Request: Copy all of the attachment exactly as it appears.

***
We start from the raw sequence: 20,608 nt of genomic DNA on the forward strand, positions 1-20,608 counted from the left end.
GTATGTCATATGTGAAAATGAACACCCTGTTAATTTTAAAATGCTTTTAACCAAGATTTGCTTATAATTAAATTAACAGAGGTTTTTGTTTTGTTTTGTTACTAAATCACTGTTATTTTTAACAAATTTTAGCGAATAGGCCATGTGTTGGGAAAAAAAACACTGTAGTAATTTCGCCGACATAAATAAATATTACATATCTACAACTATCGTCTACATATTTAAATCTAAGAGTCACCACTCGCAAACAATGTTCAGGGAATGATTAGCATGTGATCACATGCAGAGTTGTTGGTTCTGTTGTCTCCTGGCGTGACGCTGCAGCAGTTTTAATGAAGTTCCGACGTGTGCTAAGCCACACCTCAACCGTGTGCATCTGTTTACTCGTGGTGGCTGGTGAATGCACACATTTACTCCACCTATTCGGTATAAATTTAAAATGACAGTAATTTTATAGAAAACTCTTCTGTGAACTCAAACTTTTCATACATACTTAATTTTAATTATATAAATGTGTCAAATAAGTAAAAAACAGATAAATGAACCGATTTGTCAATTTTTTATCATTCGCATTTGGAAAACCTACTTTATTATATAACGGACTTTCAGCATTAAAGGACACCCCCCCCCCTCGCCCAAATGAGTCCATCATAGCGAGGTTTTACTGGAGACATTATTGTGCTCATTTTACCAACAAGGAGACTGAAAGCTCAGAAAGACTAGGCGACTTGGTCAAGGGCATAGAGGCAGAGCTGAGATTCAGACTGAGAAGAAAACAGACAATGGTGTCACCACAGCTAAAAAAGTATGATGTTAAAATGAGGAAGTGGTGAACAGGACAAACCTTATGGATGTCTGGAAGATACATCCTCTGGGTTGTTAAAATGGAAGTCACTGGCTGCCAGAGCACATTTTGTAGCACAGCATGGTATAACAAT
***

We start from the raw sequence: 20,608 nt of genomic DNA on the forward strand, positions 1-20,608 counted from the left end.
GTATGTCATATGTGAAAATGAACACCCTGTTAATTTTAAAATGCTTTTAACCAAGATTTGCTTATAATTAAATTAACAGAGGTTTTTGTTTTGTTTTGTTACTAAATCACTGTTATTTTTAACAAATTTTAGCGAATAGGCCATGTGTTGGGAAAAAAAACACTGTAGTAATTTCGCCGACATAAATAAATATTACATATCTACAACTATCGTCTACATATTTAAATCTAAGAGTCACCACTCGCAAACAATGTTCAGGGAATGATTAGCATGTGATCACATGCAGAGTTGTTGGTTCTGTTGTCTCCTGGCGTGACGCTGCAGCAGTTTTAATGAAGTTCCGACGTGTGCTAAGCCACACCTCAACCGTGTGCATCTGTTTACTCGTGGTGGCTGGTGAATGCACACATTTACTCCACCTATTCGGTATAAATTTAAAATGACAGTAATTTTATAGAAAACTCTTCTGTGAACTCAAACTTTTCATACATACTTAATTTTAATTATATAAATGTGTCAAATAAGTAAAAAACAGATAAATGAACCGATTTGTCAATTTTTTATCATTCGCATTTGGAAAACCTACTTTATTATATAACGGACTTTCAGCATTAAAGGACACCCCCCCCCCTCGCCCAAATGAGTCCATCATAGCGAGGTTTTACTGGAGACATTATTGTGCTCATTTTACCAACAAGGAGACTGAAAGCTCAGAAAGACTAGGCGACTTGGTCAAGGGCATAGAGGCAGAGCTGAGATTCAGACTGAGAAGAAAACAGACAATGGTGTCACCACAGCTAAAAAAGTATGATGTTAAAATGAGGAAGTGGTGAACAGGACAAACCTTATGGATGTCTGGAAGATACATCCTCTGGGTTGTTAAAATGGAAGTCACTGGCTGCCAGAGCACATTTTGTAGCACAGCATGGTATAACAAT